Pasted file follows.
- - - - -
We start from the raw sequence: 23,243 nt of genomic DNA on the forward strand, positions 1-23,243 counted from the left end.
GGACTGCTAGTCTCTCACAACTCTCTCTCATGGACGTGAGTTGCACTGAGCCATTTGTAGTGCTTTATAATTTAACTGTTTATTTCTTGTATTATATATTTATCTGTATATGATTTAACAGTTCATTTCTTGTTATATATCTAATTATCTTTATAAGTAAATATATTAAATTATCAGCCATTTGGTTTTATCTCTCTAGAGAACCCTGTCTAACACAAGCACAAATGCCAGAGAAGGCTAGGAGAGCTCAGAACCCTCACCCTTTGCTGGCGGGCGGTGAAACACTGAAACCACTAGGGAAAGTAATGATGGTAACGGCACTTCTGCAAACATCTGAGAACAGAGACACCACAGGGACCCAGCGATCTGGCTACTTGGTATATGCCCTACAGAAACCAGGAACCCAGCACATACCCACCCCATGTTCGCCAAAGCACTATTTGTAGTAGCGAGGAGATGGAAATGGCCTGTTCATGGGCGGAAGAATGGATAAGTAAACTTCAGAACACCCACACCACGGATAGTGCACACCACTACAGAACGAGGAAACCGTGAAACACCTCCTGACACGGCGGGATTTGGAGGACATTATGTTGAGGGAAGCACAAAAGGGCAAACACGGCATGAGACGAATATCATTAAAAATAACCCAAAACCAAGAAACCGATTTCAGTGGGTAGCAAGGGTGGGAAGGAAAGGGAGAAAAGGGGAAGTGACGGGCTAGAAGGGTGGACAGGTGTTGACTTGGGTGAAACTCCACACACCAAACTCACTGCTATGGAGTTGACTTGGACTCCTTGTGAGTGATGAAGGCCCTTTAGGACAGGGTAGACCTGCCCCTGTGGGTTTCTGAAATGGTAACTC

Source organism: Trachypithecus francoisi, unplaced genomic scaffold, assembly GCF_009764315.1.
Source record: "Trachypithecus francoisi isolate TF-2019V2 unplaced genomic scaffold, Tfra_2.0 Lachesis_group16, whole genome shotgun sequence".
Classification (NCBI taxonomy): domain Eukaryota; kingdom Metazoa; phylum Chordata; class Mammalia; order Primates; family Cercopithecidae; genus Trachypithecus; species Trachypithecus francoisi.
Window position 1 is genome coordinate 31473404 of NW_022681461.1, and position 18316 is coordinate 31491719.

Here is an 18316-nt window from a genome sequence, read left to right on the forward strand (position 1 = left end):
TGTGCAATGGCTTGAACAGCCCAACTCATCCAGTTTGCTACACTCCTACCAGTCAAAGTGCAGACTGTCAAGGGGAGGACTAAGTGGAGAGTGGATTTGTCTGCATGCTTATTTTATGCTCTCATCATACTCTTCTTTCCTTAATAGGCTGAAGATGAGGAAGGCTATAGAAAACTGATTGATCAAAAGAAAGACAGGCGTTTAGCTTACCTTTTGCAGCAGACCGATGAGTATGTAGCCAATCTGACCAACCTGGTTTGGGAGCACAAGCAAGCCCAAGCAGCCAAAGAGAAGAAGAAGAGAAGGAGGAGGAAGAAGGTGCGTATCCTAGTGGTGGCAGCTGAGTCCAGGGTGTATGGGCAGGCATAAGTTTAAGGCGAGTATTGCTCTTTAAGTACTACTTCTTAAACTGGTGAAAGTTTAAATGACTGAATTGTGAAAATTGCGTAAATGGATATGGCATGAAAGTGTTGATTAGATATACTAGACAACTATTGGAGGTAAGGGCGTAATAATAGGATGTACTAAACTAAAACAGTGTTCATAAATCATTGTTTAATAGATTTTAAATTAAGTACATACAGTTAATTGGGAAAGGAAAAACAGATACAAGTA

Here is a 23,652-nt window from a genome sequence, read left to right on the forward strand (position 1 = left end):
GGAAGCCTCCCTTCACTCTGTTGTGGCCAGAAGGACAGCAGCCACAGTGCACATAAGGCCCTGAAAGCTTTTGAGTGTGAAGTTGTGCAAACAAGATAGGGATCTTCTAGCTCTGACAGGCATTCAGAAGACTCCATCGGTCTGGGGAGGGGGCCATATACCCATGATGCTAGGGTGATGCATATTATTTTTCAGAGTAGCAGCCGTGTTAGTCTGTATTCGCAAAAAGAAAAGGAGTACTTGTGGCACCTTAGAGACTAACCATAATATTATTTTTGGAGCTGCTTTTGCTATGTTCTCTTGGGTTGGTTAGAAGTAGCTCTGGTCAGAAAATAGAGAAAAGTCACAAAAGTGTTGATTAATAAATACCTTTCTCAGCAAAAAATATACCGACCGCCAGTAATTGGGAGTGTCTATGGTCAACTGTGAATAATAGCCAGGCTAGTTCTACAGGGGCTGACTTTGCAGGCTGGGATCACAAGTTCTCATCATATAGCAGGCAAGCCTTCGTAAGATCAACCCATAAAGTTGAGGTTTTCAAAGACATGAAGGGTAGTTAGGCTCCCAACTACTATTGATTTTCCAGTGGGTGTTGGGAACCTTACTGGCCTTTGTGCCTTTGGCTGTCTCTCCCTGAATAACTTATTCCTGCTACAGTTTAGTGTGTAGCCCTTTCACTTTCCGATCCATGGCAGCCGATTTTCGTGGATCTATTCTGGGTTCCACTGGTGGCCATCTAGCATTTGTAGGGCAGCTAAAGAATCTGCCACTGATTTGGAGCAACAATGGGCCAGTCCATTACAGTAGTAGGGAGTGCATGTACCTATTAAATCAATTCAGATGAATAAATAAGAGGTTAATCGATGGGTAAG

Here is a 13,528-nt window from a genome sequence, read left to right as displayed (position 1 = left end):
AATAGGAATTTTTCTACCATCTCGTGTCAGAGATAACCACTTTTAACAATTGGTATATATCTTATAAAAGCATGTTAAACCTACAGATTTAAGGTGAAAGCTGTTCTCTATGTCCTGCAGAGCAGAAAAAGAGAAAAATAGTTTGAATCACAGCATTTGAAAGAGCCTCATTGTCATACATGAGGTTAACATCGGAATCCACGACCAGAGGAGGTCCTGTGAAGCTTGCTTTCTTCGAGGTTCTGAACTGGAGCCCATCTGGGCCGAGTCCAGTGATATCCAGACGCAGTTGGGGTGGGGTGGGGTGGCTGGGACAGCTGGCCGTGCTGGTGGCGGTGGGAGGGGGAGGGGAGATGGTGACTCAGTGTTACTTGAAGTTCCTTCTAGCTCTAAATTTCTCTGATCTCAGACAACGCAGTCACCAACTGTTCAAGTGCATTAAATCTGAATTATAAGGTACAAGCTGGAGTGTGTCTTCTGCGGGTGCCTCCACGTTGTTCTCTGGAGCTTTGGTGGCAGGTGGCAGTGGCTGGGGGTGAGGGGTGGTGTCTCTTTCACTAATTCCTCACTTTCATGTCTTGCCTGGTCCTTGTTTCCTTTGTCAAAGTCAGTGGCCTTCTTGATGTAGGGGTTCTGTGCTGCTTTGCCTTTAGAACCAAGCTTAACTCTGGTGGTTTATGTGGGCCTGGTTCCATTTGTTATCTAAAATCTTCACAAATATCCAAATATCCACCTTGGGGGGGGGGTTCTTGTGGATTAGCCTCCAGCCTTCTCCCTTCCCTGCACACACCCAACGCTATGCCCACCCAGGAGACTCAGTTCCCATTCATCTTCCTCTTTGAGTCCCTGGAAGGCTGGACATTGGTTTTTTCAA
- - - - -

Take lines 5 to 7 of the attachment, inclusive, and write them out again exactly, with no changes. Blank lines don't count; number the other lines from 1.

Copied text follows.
Classification (NCBI taxonomy): domain Eukaryota; kingdom Metazoa; phylum Chordata; class Mammalia; order Primates; family Cercopithecidae; genus Trachypithecus; species Trachypithecus francoisi.
Window position 1 is genome coordinate 31473404 of NW_022681461.1, and position 18316 is coordinate 31491719.

Here is an 18316-nt window from a genome sequence, read left to right on the forward strand (position 1 = left end):